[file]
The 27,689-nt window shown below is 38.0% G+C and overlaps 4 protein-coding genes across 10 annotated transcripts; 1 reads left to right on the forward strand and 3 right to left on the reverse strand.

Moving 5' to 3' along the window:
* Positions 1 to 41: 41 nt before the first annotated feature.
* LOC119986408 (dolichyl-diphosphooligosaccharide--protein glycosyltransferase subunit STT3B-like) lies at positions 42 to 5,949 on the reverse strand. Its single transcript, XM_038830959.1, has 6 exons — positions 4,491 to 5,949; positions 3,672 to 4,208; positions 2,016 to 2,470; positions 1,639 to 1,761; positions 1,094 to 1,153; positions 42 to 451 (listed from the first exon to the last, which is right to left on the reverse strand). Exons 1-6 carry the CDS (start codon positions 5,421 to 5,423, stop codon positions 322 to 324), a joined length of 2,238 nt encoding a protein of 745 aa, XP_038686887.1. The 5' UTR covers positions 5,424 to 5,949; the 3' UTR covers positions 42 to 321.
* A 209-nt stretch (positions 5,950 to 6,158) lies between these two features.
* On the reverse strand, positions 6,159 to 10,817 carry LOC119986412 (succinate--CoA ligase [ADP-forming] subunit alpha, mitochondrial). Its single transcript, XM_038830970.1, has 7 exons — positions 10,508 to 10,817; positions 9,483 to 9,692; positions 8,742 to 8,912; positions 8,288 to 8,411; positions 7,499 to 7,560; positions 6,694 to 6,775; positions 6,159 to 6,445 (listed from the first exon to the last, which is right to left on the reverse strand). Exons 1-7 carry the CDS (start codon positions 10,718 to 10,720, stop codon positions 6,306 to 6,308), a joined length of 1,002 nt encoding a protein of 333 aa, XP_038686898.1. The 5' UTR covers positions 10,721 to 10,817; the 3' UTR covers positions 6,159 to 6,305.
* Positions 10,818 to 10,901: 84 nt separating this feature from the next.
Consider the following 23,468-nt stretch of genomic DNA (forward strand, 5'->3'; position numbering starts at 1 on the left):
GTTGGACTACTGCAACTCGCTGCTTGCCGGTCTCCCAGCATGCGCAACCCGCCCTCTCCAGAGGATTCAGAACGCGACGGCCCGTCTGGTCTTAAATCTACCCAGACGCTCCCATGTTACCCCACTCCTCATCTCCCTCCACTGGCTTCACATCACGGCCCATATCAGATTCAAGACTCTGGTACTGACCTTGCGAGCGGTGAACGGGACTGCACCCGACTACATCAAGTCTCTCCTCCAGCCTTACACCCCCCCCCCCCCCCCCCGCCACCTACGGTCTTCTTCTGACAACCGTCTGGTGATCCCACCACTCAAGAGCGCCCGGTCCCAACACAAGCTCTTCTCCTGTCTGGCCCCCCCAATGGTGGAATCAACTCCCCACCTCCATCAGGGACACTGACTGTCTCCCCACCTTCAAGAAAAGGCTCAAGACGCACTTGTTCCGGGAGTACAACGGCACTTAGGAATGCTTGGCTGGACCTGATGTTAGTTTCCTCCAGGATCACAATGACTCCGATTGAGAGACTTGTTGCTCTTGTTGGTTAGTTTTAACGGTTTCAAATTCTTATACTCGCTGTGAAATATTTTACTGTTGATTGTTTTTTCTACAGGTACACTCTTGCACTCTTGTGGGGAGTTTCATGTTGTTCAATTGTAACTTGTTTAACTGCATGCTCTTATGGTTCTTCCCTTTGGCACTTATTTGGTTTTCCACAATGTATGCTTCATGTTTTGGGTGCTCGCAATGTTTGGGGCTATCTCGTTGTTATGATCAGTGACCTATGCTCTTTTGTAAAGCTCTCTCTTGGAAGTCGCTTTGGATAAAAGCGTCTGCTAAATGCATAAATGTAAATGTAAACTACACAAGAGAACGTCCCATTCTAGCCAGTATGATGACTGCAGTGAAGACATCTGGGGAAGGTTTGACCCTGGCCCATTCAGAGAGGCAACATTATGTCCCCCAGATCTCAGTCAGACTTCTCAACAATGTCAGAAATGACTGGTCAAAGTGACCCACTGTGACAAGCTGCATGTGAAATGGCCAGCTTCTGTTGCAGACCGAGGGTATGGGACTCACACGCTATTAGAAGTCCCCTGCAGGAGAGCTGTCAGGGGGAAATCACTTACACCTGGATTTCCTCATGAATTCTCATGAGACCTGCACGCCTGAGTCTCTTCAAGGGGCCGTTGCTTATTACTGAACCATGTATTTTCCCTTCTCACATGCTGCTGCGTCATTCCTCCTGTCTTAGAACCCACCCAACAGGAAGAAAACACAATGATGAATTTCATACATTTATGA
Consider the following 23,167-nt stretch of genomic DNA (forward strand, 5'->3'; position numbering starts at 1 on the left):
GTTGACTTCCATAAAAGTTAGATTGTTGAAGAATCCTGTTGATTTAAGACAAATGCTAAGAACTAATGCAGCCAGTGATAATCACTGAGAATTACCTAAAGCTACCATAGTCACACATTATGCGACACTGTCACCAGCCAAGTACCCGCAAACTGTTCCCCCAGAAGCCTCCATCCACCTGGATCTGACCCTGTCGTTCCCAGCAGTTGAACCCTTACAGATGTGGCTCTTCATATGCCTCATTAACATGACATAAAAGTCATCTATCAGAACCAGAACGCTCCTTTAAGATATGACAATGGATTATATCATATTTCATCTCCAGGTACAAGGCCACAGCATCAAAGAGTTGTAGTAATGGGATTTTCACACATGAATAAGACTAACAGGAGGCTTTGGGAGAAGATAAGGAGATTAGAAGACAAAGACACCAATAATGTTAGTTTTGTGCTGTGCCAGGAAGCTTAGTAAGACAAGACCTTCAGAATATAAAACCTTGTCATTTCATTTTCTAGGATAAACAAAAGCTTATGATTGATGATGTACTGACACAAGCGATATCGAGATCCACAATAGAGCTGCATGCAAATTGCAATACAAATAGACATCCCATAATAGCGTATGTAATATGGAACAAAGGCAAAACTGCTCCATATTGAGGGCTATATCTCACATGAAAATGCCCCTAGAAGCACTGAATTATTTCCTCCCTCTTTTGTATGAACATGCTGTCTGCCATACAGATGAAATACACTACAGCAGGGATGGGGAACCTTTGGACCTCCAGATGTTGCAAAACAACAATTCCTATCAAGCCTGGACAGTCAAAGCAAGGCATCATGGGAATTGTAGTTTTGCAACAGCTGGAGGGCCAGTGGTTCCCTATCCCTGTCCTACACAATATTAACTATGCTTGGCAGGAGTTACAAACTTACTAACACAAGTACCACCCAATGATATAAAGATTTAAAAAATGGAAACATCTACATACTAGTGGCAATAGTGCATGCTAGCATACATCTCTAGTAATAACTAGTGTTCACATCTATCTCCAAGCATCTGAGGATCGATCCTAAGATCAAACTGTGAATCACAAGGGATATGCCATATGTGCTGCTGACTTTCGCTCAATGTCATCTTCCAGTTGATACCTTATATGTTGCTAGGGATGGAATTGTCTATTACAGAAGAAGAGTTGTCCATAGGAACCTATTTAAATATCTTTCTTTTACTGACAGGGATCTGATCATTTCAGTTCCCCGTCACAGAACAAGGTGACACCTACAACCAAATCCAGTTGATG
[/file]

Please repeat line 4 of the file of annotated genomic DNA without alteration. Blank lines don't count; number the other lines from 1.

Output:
* LOC119986408 (dolichyl-diphosphooligosaccharide--protein glycosyltransferase subunit STT3B-like) lies at positions 42 to 5,949 on the reverse strand. Its single transcript, XM_038830959.1, has 6 exons — positions 4,491 to 5,949; positions 3,672 to 4,208; positions 2,016 to 2,470; positions 1,639 to 1,761; positions 1,094 to 1,153; positions 42 to 451 (listed from the first exon to the last, which is right to left on the reverse strand). Exons 1-6 carry the CDS (start codon positions 5,421 to 5,423, stop codon positions 322 to 324), a joined length of 2,238 nt encoding a protein of 745 aa, XP_038686887.1. The 5' UTR covers positions 5,424 to 5,949; the 3' UTR covers positions 42 to 321.